I felt that my method was not optimal but I was OK with it, by lack of a better system.
Then the HaD blog published this video :
The digits counter use a SCR-based circuit that uses one complementary pair per output.
It is very reminiscent of the Dekatron system, but with transistors instead of gas discharge tubes !
I have reproduced the circuit with Falstad's sim:
And here is the simulation. Don't mind the diodes to GND, they only help with preventing the sim to explode when the bias is too weird (no idea why).
That bias is a really, really surprising artefact that I had not seen before... yet. Its value is "somewhat" important, between maybe 8V and 11V. I'll have to investigate and it might explain why my previous SCR-based circuit failed.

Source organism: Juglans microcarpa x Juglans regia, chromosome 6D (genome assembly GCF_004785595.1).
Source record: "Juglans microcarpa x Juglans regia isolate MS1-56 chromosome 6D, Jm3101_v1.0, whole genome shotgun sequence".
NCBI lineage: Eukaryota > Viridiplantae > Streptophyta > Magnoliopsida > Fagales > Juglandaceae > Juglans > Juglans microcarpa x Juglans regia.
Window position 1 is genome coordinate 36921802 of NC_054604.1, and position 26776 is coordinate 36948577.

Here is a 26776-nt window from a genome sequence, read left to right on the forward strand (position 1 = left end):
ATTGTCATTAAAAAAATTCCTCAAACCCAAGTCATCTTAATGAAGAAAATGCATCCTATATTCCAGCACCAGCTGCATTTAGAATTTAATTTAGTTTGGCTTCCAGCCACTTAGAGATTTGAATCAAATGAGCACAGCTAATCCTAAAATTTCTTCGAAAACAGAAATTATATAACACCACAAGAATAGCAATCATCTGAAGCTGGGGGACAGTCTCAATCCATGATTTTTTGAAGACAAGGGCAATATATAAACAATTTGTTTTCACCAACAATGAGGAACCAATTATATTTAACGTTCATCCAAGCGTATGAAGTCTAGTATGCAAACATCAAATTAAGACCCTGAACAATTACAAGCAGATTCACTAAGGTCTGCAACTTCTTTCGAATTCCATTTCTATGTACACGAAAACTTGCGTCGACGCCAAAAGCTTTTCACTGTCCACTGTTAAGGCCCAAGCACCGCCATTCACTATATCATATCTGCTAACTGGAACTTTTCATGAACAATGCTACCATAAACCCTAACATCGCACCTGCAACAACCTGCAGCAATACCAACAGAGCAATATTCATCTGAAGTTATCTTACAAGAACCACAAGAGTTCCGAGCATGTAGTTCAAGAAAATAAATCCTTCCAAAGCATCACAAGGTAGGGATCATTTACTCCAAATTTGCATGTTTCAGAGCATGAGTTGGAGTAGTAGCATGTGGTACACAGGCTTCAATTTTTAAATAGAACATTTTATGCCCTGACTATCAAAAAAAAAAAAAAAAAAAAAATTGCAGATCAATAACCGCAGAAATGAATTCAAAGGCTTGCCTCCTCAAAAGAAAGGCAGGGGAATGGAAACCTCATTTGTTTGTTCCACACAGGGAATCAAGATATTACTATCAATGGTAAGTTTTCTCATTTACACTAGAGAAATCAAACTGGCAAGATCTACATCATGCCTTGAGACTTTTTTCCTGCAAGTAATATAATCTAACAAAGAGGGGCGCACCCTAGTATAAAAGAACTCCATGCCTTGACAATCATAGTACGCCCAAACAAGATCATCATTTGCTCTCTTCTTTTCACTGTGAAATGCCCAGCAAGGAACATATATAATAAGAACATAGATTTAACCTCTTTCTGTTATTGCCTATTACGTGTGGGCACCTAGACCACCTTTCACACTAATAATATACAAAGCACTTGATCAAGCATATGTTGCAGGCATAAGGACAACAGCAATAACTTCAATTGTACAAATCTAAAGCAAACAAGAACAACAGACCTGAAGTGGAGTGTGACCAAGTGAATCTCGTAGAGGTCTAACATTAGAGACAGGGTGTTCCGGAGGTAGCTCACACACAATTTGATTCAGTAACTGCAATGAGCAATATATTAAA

It's genius because it simplifies my more convoluted circuit.
There is a big difference though : this pseudo-dekatron is synchronous to a fixed clock, and not self-timed. But this further simplifies my new idea because now, the RX is fully synchronous and shares a common input... The dekatron will steer the (buffered) input to one of the 8 latches, while also working as the state of a one-hot FSM.
The "pseudo-dekatron" (top row) receives the clock that lets a pulse propagate from the state 0 to state 9.
The buffered input data is latched by either one of the 8 transparent latches, one by one.
The output buffer is finally latched, all at once, when the whole word has been correctly loaded.
The cost : 2 (P+N) for the pseudo-dekatron bit, 3 per latch (2 FF+1write enable), so 8T/bit, 64+4 T for the whole datapath.
The Dekatron-like circuit is also great for the frequency predividers !